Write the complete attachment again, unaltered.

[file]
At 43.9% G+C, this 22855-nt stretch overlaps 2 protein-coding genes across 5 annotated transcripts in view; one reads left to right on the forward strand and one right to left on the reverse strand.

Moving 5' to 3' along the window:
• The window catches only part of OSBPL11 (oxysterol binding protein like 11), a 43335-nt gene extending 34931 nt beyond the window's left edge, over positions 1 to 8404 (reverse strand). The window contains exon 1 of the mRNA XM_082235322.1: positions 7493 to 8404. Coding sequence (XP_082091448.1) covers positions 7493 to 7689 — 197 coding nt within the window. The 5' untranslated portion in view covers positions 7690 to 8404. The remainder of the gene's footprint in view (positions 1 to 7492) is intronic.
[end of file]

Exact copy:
At 43.9% G+C, this 22855-nt stretch overlaps 2 protein-coding genes across 5 annotated transcripts in view; one reads left to right on the forward strand and one right to left on the reverse strand.

Moving 5' to 3' along the window:
• The window catches only part of OSBPL11 (oxysterol binding protein like 11), a 43335-nt gene extending 34931 nt beyond the window's left edge, over positions 1 to 8404 (reverse strand). The window contains exon 1 of the mRNA XM_082235322.1: positions 7493 to 8404. Coding sequence (XP_082091448.1) covers positions 7493 to 7689 — 197 coding nt within the window. The 5' untranslated portion in view covers positions 7690 to 8404. The remainder of the gene's footprint in view (positions 1 to 7492) is intronic.